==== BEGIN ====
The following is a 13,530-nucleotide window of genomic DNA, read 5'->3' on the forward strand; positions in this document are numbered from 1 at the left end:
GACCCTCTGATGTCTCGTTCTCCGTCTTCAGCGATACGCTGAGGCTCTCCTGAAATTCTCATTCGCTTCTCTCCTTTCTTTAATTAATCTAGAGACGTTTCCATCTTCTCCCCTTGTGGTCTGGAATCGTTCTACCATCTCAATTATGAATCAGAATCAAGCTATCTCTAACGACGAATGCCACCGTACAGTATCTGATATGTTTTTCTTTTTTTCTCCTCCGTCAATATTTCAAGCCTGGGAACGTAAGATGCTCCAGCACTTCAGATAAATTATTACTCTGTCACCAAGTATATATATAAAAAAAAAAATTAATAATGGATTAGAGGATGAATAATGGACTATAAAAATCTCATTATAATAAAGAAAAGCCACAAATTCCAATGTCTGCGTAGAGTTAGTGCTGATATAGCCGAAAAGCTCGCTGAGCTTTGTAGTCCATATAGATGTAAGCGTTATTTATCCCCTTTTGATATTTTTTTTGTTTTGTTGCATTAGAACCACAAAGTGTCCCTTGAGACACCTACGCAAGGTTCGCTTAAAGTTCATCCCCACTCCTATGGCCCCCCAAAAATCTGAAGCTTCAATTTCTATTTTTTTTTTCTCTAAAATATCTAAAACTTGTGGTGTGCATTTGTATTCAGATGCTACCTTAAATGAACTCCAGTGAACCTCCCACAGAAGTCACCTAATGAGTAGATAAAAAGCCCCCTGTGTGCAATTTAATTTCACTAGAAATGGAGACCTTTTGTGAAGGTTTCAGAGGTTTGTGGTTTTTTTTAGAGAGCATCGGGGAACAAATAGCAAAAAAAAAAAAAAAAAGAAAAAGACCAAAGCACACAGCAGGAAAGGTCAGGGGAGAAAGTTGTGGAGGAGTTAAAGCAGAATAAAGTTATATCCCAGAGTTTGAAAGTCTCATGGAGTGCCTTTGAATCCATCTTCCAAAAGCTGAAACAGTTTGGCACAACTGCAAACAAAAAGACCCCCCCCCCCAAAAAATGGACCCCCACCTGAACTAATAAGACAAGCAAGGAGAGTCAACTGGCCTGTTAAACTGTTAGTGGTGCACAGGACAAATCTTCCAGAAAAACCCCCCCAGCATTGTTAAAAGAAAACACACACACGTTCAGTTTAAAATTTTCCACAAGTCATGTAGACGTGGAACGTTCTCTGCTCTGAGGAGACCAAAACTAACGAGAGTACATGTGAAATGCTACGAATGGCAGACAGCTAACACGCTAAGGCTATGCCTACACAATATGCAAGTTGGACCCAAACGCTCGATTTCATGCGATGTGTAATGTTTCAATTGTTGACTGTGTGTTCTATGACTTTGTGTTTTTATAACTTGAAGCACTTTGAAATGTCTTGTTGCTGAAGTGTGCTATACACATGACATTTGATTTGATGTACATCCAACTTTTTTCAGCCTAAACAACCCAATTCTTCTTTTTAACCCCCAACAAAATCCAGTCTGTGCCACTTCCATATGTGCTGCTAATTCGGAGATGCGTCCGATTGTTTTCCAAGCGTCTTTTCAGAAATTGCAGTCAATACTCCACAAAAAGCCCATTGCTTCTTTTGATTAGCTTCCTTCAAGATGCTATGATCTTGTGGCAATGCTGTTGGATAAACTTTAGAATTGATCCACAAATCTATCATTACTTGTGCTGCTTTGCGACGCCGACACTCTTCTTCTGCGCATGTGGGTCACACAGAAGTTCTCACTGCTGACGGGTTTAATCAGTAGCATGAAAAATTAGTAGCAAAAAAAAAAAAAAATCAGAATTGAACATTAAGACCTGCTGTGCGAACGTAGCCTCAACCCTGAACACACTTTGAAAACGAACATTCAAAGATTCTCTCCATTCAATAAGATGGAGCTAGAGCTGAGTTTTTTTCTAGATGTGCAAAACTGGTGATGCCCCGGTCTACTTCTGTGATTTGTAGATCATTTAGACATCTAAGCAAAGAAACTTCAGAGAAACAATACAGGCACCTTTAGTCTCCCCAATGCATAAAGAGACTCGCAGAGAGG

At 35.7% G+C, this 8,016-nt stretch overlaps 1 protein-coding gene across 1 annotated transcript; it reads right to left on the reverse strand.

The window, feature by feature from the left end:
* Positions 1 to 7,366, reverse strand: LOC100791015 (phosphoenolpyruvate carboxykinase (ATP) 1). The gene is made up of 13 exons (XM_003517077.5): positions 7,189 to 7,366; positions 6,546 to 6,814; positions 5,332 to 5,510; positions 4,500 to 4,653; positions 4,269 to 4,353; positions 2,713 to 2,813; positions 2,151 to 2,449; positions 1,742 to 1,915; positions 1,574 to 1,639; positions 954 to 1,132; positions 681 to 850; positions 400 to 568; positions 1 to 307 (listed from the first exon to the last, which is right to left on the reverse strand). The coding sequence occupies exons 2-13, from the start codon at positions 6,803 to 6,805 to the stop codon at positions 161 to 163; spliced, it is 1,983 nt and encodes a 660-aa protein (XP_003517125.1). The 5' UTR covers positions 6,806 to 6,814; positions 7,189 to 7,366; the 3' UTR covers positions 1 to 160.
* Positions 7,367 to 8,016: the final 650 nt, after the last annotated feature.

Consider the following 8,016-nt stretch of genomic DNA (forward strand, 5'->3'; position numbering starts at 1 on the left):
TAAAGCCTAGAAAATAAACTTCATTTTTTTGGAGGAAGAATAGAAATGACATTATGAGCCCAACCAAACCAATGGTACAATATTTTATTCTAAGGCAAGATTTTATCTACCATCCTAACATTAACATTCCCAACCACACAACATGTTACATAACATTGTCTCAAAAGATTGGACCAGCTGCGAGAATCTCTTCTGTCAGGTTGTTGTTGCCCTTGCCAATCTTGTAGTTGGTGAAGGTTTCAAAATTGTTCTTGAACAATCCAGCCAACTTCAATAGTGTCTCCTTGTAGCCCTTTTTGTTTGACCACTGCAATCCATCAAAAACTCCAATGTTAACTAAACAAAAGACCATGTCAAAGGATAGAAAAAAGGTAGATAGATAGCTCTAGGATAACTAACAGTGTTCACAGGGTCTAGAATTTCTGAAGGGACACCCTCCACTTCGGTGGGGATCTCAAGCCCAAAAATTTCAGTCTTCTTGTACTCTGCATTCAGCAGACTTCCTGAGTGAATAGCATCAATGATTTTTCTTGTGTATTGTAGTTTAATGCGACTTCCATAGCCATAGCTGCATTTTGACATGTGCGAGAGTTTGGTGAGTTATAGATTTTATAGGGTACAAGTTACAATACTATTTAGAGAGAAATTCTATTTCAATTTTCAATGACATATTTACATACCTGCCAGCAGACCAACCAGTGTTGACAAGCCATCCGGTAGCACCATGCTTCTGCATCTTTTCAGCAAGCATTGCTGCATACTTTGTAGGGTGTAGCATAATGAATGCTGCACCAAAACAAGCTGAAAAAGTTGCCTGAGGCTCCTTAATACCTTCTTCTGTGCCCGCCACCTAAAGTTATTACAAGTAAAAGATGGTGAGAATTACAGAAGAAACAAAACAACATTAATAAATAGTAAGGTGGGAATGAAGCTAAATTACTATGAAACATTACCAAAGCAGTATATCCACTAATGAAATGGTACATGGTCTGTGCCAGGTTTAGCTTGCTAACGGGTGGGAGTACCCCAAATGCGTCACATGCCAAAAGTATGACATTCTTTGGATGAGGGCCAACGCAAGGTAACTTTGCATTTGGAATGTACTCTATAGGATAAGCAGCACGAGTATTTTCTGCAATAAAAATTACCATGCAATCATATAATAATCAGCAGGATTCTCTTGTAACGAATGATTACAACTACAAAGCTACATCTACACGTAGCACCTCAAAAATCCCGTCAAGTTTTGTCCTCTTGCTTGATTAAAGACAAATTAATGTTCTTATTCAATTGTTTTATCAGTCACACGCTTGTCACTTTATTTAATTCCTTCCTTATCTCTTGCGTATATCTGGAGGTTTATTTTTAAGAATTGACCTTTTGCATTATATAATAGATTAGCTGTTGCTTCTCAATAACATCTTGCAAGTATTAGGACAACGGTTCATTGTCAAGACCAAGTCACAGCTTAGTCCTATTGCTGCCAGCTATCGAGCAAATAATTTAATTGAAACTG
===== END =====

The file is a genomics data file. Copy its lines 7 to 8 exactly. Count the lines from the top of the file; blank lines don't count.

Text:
Consider the following 8,016-nt stretch of genomic DNA (forward strand, 5'->3'; position numbering starts at 1 on the left):
TAAAGCCTAGAAAATAAACTTCATTTTTTTGGAGGAAGAATAGAAATGACATTATGAGCCCAACCAAACCAATGGTACAATATTTTATTCTAAGGCAAGATTTTATCTACCATCCTAACATTAACATTCCCAACCACACAACATGTTACATAACATTGTCTCAAAAGATTGGACCAGCTGCGAGAATCTCTTCTGTCAGGTTGTTGTTGCCCTTGCCAATCTTGTAGTTGGTGAAGGTTTCAAAATTGTTCTTGAACAATCCAGCCAACTTCAATAGTGTCTCCTTGTAGCCCTTTTTGTTTGACCACTGCAATCCATCAAAAACTCCAATGTTAACTAAACAAAAGACCATGTCAAAGGATAGAAAAAAGGTAGATAGATAGCTCTAGGATAACTAACAGTGTTCACAGGGTCTAGAATTTCTGAAGGGACACCCTCCACTTCGGTGGGGATCTCAAGCCCAAAAATTTCAGTCTTCTTGTACTCTGCATTCAGCAGACTTCCTGAGTGAATAGCATCAATGATTTTTCTTGTGTATTGTAGTTTAATGCGACTTCCATAGCCATAGCTGCATTTTGACATGTGCGAGAGTTTGGTGAGTTATAGATTTTATAGGGTACAAGTTACAATACTATTTAGAGAGAAATTCTATTTCAATTTTCAATGACATATTTACATACCTGCCAGCAGACCAACCAGTGTTGACAAGCCATCCGGTAGCACCATGCTTCTGCATCTTTTCAGCAAGCATTGCTGCATACTTTGTAGGGTGTAGCATAATGAATGCTGCACCAAAACAAGCTGAAAAAGTTGCCTGAGGCTCCTTAATACCTTCTTCTGTGCCCGCCACCTAAAGTTATTACAAGTAAAAGATGGTGAGAATTACAGAAGAAACAAAACAACATTAATAAATAGTAAGGTGGGAATGAAGCTAAATTACTATGAAACATTACCAAAGCAGTATATCCACTAATGAAATGGTACATGGTCTGTGCCAGGTTTAGCTTGCTAACGGGTGGGAGTACCCCAAATGCGTCACATGCCAAAAGTATGACATTCTTTGGATGAGGGCCAACGCAAGGTAACTTTGCATTTGGAATGTACTCTATAGGATAAGCAGCACGAGTATTTTCTGCAATAAAAATTACCATGCAATCATATAATAATCAGCAGGATTCTCTTGTAACGAATGATTACAACTACAAAGCTACATCTACACGTAGCACCTCAAAAATCCCGTCAAGTTTTGTCCTCTTGCTTGATTAAAGACAAATTAATGTTCTTATTCAATTGTTTTATCAGTCACACGCTTGTCACTTTATTTAATTCCTTCCTTATCTCTTGCGTATATCTGGAGGTTTATTTTTAAGAATTGACCTTTTGCATTATATAATAGATTAGCTGTTGCTTCTCAATAACATCTTGCAAGTATTAGGACAACGGTTCATTGTCAAGACCAAGTCACAGCTTAGTCCTATTGCTGCCAGCTATCGAGCAAATAATTTAATTGAAACTG